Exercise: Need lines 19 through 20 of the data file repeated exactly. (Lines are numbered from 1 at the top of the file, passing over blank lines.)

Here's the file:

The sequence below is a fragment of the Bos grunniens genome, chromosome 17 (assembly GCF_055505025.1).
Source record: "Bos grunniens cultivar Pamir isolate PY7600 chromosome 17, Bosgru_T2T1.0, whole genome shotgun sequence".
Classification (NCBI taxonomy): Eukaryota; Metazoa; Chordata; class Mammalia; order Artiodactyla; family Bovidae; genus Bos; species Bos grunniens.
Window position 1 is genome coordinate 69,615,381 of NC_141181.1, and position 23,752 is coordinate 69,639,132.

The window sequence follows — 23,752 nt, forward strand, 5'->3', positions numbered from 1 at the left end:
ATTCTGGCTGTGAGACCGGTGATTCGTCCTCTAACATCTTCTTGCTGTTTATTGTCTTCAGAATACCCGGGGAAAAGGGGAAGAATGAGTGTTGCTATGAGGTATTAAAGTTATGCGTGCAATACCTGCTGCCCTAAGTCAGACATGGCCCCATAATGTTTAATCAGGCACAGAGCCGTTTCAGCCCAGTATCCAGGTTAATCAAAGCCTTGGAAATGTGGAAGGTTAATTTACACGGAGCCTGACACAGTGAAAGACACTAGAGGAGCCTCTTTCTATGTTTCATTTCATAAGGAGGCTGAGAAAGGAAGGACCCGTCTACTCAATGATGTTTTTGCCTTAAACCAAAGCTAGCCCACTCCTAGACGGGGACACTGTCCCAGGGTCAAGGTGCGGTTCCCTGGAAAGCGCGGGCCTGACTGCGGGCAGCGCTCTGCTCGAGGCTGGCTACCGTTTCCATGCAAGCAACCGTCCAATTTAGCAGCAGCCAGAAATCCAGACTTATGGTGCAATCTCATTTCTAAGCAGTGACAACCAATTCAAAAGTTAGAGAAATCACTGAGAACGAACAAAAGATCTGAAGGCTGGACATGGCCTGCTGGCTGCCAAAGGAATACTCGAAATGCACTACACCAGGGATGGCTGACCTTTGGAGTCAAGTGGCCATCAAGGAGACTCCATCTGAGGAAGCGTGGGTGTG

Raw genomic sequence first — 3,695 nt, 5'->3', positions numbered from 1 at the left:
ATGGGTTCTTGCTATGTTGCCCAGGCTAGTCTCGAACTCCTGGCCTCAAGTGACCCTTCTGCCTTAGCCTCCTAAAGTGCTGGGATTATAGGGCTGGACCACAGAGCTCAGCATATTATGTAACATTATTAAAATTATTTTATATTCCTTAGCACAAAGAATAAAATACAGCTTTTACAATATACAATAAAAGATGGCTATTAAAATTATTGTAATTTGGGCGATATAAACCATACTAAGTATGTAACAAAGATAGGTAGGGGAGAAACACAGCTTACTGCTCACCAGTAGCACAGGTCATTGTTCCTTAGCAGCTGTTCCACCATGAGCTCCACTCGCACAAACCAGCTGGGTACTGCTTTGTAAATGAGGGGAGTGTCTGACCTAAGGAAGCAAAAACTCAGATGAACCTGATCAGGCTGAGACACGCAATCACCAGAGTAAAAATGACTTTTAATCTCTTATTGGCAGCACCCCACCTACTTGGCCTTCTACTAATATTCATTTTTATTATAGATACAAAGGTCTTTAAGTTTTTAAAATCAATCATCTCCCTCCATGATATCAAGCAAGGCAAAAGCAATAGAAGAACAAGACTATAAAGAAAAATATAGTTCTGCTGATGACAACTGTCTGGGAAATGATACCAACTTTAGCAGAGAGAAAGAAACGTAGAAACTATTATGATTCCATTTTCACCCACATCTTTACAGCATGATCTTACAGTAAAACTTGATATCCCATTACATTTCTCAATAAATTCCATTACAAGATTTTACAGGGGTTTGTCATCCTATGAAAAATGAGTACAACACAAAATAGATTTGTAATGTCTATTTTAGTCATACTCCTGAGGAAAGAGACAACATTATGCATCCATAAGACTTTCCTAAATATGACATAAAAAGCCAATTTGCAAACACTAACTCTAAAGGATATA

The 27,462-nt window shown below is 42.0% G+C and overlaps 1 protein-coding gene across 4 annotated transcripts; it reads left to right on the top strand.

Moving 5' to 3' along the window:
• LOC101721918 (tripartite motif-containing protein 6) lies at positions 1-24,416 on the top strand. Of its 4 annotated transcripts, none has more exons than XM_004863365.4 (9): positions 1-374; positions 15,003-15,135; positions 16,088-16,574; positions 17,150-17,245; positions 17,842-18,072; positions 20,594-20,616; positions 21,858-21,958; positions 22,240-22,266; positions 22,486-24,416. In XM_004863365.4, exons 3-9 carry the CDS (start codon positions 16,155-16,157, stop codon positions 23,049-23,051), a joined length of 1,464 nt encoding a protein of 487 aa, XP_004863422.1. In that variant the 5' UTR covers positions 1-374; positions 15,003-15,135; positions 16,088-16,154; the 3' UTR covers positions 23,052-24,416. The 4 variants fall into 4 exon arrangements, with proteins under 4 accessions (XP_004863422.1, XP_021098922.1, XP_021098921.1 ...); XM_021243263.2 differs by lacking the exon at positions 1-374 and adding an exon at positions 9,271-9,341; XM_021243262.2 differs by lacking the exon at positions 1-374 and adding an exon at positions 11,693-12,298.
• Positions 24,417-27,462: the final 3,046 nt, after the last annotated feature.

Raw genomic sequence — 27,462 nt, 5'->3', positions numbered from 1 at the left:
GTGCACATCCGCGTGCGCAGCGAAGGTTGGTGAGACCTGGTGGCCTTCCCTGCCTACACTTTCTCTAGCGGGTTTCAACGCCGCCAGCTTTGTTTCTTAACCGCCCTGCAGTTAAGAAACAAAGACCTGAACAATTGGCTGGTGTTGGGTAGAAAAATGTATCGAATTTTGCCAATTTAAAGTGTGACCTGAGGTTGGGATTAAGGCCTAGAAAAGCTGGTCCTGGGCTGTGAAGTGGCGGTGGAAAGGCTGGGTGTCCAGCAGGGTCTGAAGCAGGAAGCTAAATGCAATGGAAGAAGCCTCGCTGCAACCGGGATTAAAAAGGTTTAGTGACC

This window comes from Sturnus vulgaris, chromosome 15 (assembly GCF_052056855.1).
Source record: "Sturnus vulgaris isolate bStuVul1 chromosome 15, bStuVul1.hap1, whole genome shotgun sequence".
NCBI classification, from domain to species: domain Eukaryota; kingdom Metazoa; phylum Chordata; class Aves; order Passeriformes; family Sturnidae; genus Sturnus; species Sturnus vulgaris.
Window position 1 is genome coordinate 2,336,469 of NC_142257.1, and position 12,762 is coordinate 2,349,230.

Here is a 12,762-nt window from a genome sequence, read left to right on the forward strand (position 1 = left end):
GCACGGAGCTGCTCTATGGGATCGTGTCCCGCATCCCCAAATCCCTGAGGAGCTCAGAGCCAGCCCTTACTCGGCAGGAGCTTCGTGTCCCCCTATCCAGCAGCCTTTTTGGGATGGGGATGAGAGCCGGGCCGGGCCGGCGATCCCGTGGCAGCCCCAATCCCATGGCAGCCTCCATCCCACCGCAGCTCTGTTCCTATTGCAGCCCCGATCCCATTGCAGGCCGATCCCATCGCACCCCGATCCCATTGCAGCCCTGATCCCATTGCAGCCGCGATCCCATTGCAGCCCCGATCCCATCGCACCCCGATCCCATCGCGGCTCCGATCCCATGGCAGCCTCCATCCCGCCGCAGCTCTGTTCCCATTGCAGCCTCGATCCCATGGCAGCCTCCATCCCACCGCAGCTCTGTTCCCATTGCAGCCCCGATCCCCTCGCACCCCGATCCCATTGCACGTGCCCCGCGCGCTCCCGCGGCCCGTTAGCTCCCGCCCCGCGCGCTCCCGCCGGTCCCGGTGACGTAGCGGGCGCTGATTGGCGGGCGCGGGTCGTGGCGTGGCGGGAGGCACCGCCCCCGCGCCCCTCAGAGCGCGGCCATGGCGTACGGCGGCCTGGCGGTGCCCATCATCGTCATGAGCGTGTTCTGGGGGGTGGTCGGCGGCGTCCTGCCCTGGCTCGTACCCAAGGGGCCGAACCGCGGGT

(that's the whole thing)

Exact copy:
Here is a 12,762-nt window from a genome sequence, read left to right on the forward strand (position 1 = left end):
GCACGGAGCTGCTCTATGGGATCGTGTCCCGCATCCCCAAATCCCTGAGGAGCTCAGAGCCAGCCCTTACTCGGCAGGAGCTTCGTGTCCCCCTATCCAGCAGCCTTTTTGGGATGGGGATGAGAGCCGGGCCGGGCCGGCGATCCCGTGGCAGCCCCAATCCCATGGCAGCCTCCATCCCACCGCAGCTCTGTTCCTATTGCAGCCCCGATCCCATTGCAGGCCGATCCCATCGCACCCCGATCCCATTGCAGCCCTGATCCCATTGCAGCCGCGATCCCATTGCAGCCCCGATCCCATCGCACCCCGATCCCATCGCGGCTCCGATCCCATGGCAGCCTCCATCCCGCCGCAGCTCTGTTCCCATTGCAGCCTCGATCCCATGGCAGCCTCCATCCCACCGCAGCTCTGTTCCCATTGCAGCCCCGATCCCCTCGCACCCCGATCCCATTGCACGTGCCCCGCGCGCTCCCGCGGCCCGTTAGCTCCCGCCCCGCGCGCTCCCGCCGGTCCCGGTGACGTAGCGGGCGCTGATTGGCGGGCGCGGGTCGTGGCGTGGCGGGAGGCACCGCCCCCGCGCCCCTCAGAGCGCGGCCATGGCGTACGGCGGCCTGGCGGTGCCCATCATCGTCATGAGCGTGTTCTGGGGGGTGGTCGGCGGCGTCCTGCCCTGGCTCGTACCCAAGGGGCCGAACCGCGGGT